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Breaking News 11/20/18: CDC Is Advising That U.S. Consumers Not Eat Any Romaine Lettuce

By | November 20th, 2018 | Modified - November 20th, 2018

11/20/18 – CDC Posted Romaine Lettuce Food Safety Alert

The CDC has advised U.S. consumers not eat any romaine lettuce due to E.Coli contamination.

It has also advised retailers and restaurants not to sell or serve any romaine lettuce. The CDC has issued the advisory until it learns more about the outbreak.

The current outbreak of E. coli O157:H7 illnesses started on dates ranging from October 8, 2018 to October 31, 2018.

The Shiga toxin-producing E. coli O157:H7 infected 32 people from 11 states in the U.S. The bacteria caused the hospitalization of 32 people, including one person who developed hemolytic uremic syndrome, a type of kidney failure. The CDC reported no deaths.

The same E. coli strain hospitalized 18 people in Canada. The CDC has recommended everyone avoid eating any romaine lettuce because it hasn’t been able to identify any common grower, supplier, distributor, or brand of romaine lettuce.

The CDC said the current E. coli O157:H7 outbreak is not related to the multistate outbreak of E. coli O157:H7 infections linked to romaine lettuce earlier this year.

Symptoms of E. coli Infection

Sickness from E. coli appear on average of 3-4 days after consuming the bacteria. Symptoms include severe stomach cramps, diarrhea and vomiting, and sometimes low fever.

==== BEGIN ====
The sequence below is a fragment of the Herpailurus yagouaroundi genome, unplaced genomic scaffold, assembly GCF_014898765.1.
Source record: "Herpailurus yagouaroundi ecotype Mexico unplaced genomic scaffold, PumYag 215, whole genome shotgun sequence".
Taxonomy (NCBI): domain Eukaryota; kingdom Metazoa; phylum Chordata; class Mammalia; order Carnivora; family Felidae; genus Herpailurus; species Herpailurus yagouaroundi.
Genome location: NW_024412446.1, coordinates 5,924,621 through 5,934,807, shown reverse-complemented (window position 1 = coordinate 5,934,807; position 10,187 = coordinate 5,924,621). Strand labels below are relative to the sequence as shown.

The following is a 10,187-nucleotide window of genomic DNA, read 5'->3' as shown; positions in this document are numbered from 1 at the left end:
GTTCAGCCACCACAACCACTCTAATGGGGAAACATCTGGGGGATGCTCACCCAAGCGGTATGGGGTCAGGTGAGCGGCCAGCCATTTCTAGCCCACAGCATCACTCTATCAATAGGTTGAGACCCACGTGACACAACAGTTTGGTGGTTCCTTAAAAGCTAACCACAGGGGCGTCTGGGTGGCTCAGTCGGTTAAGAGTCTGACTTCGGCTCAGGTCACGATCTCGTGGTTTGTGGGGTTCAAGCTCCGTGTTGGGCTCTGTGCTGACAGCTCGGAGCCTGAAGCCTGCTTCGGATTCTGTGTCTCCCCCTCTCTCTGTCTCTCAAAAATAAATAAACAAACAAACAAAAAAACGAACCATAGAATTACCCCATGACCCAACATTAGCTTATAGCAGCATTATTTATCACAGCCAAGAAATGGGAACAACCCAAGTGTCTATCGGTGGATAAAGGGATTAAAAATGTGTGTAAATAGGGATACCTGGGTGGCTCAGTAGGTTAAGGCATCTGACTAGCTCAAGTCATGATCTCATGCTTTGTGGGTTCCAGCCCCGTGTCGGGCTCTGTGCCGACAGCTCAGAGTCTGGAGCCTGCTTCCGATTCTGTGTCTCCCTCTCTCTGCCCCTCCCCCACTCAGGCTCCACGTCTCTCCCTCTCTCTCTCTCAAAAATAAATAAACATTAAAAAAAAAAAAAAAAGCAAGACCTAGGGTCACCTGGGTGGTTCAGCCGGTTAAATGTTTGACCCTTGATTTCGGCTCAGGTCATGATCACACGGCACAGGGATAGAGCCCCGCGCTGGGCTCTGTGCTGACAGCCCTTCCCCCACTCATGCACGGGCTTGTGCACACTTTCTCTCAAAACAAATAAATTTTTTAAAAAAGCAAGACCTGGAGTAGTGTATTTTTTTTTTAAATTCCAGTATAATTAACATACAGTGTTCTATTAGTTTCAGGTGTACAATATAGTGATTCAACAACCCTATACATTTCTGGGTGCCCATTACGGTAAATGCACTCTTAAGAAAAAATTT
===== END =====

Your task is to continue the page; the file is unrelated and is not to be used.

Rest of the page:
Most cases are very mild, and most people recover within 5-7 days. Fewer people have more severe reactions according to the CDC’s E. coli’s symptoms article.

It is a good thing such a small percentage of people who have eaten romaine lettuce have gotten sick.

The CDC recommends you go to the doctor if the symptoms don’t get better within a few days.

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About Author:

Aqiyl Aniys is the author of the books Alkaline Herbal Medicine, Alkaline Plant Based Diet and the children's book, Faith and Justice eat an Alkaline Plant Based Diet." He received a certificate in plant-based nutrition from Cornell University, a BA in Organizational Behavior and Communications from NYU, worked as an elementary school teacher, and studied social work. He enjoys boxing, kick boxing, cycling, power walking, and basically anything challenging, and his alkaline plant-based diet supports all that he does. Learn more about transitioning to an alkaline vegan diet using the Dr. Sebi nutritional guide.

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